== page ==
Atmosphere & mood

With the context set you’re now ready to consider the mood of your scene. Questions at this stage go along the lines of “Do I want a dark or light mood?” “Do I want it to be jovial or serious?” “Should there be a sense of impending danger?” Obviously, the nature of the questions will depend on the narrative that you want to communicate. The best thing to do is therefore get really acquainted with your storyline. Make a list of key words that would describe what your character is feeling, or what you want your visual to evoke in the viewer.

With these questions carefully considered, you’re ready to work out how to make your audience feel those things. If we go back to our character, who is on a long and potentially hopeless journey, then you could create a dark and broody atmosphere. Make use of darker colors, clouds, and maybe even lightning! If on the other hand you have a character that is loving life and everything is going well, use warm colors, blue skies, and white fluffy clouds.

The scale of the man compared to the door and the big bright light cause viewers to ask questions about why he’s there and what sort of world he is living on. (Image credit supplied by Mo)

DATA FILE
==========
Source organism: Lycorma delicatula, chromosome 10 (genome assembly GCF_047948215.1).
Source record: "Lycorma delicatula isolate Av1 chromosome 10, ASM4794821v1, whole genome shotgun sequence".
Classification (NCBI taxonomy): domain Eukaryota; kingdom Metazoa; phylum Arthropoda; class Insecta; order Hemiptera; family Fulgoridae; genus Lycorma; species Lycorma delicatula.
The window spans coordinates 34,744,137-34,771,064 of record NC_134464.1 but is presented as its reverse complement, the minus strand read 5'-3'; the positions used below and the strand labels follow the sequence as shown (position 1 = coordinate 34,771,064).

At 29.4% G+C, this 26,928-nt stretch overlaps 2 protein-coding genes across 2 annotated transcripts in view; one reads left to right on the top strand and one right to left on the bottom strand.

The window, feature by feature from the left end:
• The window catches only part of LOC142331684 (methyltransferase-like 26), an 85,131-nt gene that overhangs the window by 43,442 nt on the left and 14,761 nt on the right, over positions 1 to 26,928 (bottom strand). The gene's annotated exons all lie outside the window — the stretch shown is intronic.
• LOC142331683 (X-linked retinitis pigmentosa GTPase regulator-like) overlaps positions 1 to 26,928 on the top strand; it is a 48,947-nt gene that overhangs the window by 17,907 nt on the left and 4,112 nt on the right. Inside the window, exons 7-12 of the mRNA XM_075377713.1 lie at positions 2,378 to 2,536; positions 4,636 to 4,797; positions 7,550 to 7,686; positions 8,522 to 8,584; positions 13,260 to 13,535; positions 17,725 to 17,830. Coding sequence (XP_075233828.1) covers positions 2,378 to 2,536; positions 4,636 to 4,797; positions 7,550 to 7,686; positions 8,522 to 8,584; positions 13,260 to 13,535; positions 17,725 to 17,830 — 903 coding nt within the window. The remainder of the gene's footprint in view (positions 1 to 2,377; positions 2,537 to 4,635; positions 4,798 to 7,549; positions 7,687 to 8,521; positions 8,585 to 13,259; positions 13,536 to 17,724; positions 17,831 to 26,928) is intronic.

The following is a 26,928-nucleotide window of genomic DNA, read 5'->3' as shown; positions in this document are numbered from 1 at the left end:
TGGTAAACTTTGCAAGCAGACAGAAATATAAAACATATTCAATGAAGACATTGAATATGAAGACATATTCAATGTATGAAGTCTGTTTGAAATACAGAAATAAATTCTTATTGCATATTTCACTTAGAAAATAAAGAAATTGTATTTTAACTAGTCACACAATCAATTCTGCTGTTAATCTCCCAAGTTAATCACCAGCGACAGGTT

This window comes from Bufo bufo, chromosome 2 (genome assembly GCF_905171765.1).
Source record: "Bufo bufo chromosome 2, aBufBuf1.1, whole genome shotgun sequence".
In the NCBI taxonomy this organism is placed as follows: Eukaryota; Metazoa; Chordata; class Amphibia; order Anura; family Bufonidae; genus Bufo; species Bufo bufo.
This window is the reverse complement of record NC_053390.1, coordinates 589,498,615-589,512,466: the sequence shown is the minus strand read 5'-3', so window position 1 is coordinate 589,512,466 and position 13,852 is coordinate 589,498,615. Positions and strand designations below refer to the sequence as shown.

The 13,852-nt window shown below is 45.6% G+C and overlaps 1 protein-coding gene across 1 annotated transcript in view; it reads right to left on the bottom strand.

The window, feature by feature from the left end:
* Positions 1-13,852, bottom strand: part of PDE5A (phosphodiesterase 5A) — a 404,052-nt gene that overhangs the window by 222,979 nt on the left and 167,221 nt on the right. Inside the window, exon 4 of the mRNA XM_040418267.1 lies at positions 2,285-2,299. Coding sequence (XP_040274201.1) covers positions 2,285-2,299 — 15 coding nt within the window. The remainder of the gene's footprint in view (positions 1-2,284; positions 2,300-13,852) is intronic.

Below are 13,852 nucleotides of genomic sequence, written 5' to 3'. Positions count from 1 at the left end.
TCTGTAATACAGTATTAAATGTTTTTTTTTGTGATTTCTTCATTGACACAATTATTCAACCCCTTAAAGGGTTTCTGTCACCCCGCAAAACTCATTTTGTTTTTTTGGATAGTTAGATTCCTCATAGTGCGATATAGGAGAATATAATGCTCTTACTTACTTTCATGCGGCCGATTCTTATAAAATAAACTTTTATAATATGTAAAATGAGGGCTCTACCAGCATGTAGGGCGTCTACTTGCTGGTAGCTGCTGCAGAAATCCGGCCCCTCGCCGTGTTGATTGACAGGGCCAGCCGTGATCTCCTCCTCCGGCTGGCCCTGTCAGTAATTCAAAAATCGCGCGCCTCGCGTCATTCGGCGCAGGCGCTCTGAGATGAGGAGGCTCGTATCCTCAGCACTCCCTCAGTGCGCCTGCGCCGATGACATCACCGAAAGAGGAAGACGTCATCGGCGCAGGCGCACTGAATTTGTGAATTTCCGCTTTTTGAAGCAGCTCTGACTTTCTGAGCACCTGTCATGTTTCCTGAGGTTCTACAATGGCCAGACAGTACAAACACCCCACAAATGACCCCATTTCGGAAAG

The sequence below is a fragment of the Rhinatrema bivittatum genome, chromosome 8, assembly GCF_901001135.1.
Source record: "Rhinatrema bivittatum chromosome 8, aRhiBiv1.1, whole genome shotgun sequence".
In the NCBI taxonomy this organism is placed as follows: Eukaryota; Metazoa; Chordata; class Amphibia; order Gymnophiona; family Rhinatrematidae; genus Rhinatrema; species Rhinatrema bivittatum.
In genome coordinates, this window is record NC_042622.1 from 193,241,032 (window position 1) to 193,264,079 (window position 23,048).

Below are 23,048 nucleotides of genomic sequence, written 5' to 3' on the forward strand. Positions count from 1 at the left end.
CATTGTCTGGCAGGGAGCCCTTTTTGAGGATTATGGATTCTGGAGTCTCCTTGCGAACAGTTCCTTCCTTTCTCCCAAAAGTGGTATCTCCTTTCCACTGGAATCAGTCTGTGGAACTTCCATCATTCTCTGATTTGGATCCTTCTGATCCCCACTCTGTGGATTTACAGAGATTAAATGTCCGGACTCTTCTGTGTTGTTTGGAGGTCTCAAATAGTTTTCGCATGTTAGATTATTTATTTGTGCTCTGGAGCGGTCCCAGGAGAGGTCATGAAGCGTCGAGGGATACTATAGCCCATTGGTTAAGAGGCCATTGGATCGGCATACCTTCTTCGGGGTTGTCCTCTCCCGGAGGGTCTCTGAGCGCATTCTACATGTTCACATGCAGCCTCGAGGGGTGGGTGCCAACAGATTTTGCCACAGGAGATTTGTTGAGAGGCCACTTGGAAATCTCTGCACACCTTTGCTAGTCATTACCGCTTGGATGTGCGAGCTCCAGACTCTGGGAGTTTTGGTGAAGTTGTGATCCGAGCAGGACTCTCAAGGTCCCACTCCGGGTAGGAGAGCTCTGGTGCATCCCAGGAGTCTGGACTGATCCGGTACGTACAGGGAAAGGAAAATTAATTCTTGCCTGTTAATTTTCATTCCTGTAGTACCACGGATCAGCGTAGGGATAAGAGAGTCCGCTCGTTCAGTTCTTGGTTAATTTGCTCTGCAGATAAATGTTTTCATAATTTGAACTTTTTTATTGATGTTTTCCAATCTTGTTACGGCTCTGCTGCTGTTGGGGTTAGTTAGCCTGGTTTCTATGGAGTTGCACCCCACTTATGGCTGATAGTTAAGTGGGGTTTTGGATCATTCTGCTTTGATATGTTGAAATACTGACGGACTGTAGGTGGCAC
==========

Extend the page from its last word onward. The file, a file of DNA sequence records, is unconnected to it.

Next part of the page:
This is really closely related to the idea of setting the mood but light can really help tell a story. I imagine most of us have seen horror films or been to a play where light is shone from down low up into a character’s face. It immediately gives the character a menacing look and sets the stage for something scary or frightening to happen.

Using light well can also accentuate parts of a scene or parts of a character’s body. One way that light can draw an audience in is when a camera is placed outside looking towards a house. The outside is dark, with blue tones, and yet the inside is warm and inviting. The light draws the viewer in. Then what is going on inside the house can really shine. Is it a family playing or friends enjoying dinner together? Light tells the story and focuses the viewer.

Set dressing

With the broader items of context, mood, and light considered, we’re now ready to consider something more detailed – that of set dressing. The way you dress your set will contribute massively towards the story you want to tell. If your visual is of a bedroom and the bed is un-made and messy with clothes on the floor, then it tells the story that the owner of that bed was either in a rush to make the bed or they’re too lazy to do it. You could further the lazy narrative by dressing the scene with half-eaten dinners and crushed beer cans. The way you dress the set sets the tone for your narrative.